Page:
As soon as he heard Alt-J's demos, Charlie had an aesthetic in mind for the album, which he refined in discussions and rehearsals with the band. Fundamental to this vision was that the drum parts should have the dynamics of live playing, but with the timing precision that we associate with electronic drums. "I've always wanted the drums to imply a drum machine, but not actually be a drum machine. On the tightness side of things it's quite mechanical, but on a live dynamic it's his playing, which is really special, so it's really important to keep that.
"There is quite a lot of reference to the hip-hop sound in the album, but a lot of people say it's quite folky as well, and I think that's true. There's a lot of organic things going on, but with this hip-hop, to-a-click type beat. The timing had to be rigid: there was no room for looseness, and there was no need for it. There's some projects you do where it's all about everyone jamming together, but for the Alt-J sound, it's important to make sure that space is there for all the little subtleties to come out. There's little things in the album that happen every now and then — rather than being blatant, they only happen once in the song, but that's quite a special moment, so you need that space, really.”
The first stage of production was to finalise the band's arrangements. "It was important for me to hear them all together playing, so we could make sure the arrangement was working. Before we properly started tracking, we'd sit all in there and set it up like a live gig, with everyone stood around each other — I'd have to set it up with headphones, obviously, so we could hear vocals and stuff — and all five of us would make sure the arrangement was working first. For some of the songs, the arrangement was already done, and then there were a few that did needed some looking at, because they hadn't thrashed out the song yet. Then, once we were happy with the arrangement, we got on with tracking.”
"With most of them, we laid down the drums first, to get that as a backbone. Quite often I'd get the rest of the band to play along, again to get that dynamic from Thom's drumming. Every song was done to a click, because, again, there is that drum-machine thing. Then I'd make sure it was nice and tight, make sure the right takes were there for the rest of the song to build from. Thom would do his thing, then the guys would go and play pool or whatever, while I made sure that I was happy with it, and the backbone was there, and messed about with the sounds a bit.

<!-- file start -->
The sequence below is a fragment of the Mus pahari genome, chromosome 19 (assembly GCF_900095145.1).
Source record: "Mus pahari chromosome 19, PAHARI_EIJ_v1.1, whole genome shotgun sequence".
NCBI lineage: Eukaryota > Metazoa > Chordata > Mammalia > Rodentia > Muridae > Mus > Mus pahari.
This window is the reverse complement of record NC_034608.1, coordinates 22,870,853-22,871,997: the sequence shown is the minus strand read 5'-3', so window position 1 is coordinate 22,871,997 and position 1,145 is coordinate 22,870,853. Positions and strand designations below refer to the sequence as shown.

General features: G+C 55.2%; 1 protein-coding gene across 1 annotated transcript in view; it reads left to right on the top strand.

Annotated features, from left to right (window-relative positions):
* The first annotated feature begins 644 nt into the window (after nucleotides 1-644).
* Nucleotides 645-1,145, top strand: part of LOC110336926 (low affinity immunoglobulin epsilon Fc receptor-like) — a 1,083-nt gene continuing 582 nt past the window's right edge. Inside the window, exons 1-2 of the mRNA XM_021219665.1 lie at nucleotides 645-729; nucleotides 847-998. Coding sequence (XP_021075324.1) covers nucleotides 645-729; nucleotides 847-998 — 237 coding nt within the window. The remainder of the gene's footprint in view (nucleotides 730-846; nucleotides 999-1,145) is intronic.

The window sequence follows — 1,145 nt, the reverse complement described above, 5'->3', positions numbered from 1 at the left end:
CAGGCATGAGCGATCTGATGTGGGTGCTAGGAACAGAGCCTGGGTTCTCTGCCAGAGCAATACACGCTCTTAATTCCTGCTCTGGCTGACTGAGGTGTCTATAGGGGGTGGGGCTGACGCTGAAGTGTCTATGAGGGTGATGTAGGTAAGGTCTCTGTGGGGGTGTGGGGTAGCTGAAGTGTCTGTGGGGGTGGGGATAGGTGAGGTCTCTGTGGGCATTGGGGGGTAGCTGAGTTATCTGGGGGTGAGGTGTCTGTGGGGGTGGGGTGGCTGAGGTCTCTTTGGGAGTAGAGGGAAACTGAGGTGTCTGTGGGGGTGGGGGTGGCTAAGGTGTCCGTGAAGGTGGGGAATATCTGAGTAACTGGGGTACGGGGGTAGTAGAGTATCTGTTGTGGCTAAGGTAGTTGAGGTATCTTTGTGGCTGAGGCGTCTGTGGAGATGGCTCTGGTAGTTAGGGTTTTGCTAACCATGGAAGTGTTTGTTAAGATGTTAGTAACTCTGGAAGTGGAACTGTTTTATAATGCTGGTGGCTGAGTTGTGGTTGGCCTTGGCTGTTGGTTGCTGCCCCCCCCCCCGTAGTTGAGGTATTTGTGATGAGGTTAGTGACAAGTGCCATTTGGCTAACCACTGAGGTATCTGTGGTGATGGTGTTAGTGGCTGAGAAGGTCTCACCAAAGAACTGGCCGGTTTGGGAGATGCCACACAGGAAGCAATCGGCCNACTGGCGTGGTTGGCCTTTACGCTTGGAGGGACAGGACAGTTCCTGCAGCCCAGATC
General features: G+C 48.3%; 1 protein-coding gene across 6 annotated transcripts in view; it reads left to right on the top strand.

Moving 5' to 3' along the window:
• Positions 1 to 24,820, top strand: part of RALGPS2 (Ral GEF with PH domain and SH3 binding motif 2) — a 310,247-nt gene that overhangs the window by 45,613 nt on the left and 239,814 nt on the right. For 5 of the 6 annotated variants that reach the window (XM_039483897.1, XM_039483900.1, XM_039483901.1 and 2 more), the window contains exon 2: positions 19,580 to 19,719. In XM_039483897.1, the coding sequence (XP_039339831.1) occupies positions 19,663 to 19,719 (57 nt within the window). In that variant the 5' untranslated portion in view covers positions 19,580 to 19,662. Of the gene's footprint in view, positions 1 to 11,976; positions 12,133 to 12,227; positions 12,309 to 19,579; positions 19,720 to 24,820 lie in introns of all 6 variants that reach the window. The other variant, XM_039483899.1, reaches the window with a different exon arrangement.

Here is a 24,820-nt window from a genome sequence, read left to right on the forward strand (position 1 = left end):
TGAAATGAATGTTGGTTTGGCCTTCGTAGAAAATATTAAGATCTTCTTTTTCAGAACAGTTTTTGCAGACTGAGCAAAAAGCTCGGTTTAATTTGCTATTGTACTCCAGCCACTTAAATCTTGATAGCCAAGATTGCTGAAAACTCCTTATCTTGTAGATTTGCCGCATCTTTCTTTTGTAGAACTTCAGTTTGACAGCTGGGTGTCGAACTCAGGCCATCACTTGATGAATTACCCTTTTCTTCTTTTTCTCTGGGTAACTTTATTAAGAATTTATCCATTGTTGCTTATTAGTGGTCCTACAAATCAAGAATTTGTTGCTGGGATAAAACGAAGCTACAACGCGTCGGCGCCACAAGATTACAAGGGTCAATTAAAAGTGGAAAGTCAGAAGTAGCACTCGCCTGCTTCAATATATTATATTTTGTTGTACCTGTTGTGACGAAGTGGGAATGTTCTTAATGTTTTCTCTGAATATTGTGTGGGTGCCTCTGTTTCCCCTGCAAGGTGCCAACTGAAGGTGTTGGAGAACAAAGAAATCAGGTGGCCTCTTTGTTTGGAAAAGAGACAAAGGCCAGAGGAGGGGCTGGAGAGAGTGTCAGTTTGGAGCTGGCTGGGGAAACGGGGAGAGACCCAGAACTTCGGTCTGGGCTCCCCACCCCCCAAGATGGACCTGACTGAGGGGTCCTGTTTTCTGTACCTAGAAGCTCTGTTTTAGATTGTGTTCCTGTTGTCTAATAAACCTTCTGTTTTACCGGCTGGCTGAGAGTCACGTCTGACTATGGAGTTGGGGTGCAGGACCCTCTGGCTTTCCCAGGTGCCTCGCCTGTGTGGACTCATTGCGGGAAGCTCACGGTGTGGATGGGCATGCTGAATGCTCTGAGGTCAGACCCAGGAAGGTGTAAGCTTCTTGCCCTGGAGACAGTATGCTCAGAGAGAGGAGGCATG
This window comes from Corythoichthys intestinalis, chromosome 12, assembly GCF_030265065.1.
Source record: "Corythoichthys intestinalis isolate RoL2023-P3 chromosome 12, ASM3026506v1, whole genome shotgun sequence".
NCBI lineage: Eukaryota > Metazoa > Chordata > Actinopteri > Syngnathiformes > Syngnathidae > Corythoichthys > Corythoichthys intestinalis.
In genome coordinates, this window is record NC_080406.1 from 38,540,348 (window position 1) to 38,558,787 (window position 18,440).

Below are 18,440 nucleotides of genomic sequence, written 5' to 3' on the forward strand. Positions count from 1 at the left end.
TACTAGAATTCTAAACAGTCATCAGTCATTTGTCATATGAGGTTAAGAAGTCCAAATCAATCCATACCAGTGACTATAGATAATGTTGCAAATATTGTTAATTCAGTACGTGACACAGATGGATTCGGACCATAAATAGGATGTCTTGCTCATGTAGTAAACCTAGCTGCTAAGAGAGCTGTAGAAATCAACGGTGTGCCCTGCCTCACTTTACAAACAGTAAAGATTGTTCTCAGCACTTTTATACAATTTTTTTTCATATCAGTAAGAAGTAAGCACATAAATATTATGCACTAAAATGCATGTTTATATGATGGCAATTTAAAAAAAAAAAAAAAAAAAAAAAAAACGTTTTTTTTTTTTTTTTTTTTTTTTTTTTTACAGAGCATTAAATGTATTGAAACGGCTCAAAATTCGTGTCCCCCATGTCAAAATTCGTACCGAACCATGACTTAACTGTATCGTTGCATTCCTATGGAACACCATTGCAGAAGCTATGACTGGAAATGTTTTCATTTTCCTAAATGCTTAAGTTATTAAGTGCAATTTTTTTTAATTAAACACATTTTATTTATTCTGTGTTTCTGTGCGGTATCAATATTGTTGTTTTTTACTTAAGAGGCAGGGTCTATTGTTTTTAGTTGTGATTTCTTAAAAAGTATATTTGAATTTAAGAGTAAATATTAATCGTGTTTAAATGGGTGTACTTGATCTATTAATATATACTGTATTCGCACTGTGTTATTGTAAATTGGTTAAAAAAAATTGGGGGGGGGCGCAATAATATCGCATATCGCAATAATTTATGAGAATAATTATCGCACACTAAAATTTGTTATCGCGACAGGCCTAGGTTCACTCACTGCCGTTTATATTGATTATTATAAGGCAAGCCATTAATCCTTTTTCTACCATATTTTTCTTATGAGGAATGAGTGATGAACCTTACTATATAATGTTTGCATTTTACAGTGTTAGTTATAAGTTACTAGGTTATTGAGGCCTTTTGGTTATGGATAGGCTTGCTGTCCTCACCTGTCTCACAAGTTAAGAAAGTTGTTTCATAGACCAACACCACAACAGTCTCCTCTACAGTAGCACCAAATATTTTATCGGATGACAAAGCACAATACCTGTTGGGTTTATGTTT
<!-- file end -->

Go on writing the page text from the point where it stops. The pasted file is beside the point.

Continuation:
"The bass line would then go on, but these things would all be done with the others playing, and if we got an amazing take I'd keep it. Then there's an element of messing about with different keyboard sounds as the song starts to build, and seeing what parts could be enhanced, or if we need that part, or whatever.”
Charlie tended to graduate towards the same recording setup for most of the tracks, based primarily around his Earthworks drum-miking kit. "There's one mic designed to be put on the kick drum, with a pad which creates a lovely EQ curve — without the pad you can use it on most things — and just two omni overheads. And it sounds lovely. The stereo imaging is great. This ends up getting a lot of bottom end from the kick, a lot of welly, so I also use an AKG D112 to get some punch. There are 57s on the snare — I've got a Beta 57 on the top — and a pretty generic tom setup with 421s. And then probably an AKG C414 in omni in the room at the back [a spot within the live area where the low end comes together particularly well is permanently marked], and something like a [Neumann] KM84 on the hi-hat. I'm not fussy, really!
"I know my setup in that room with that kit. It works, and I know how to manipulate it in the ways that I want for various songs. So on some of the songs the room mics are fairly distorted, and there are different effects on the snare drum and things, but I know with my setup that it's quite versatile. Most of the sound's going to be coming from the room and the overheads anyway, so then the close mics just need a little bit of push. Sometimes I do take out the room completely, so you've just got kick and snare. I'm partial to quite a dry drum sound sometimes, I often like a nice dead snare that's quite big and fat, but I don't really like to have such a close hi-hat, so that will come from overheads generally. It depends on the song.”
When it came to recording keyboards, bass and guitar, the Alt-J album benefited enormously from a '60s Vox AC30 and Ampeg B12 bass amp which Charlie has on long-term loan from Madness producer Clive Langer. "Gus had a Casiotone and a Yamaha something or other, a very cheap keyboard with basic General MIDI sounds on it — which were great! They did the trick. Quite often I'd run them through the old AC30, and bass would go through the Ampeg just to give it a bit of grit. The vibrato input on the AC30 brought new life to certain parts on the guitars as well. It makes it sound quite fragile, sometimes, which is perfect for some parts. For other parts we turned that off: for the big loud guitar break in 'Fitzpleasure', for example, that's through the amp but in the computer I've also run that through various drives as well, like [Sound Toys] Devil-Loc.
"The most synthy we got on that album was a [Roland] Juno 60 for the main hook on 'Dissolve Me' — but that's also mixed in with a steel-drum sample from Gus's Yamaha keyboard. It's all mixed up to make the right blend of keeping what they create together, what has been jammed through, so the original plot, but also giving it its own identity and a new character with a bit of fatness to it. There's a real naivete in that sound of the cheap keyboards and stuff, which I think is really appealing. If we'd got in all the classic big synths and everything, it might just start sounding more generic, like every other produced album.
"Whenever I tracked keyboards, guitars, whatever, there was always three tracks: the DI, the amp, and the room mic. And quite a lot of the guitar sounds are just the room mic, because you can start capturing the atmosphere then.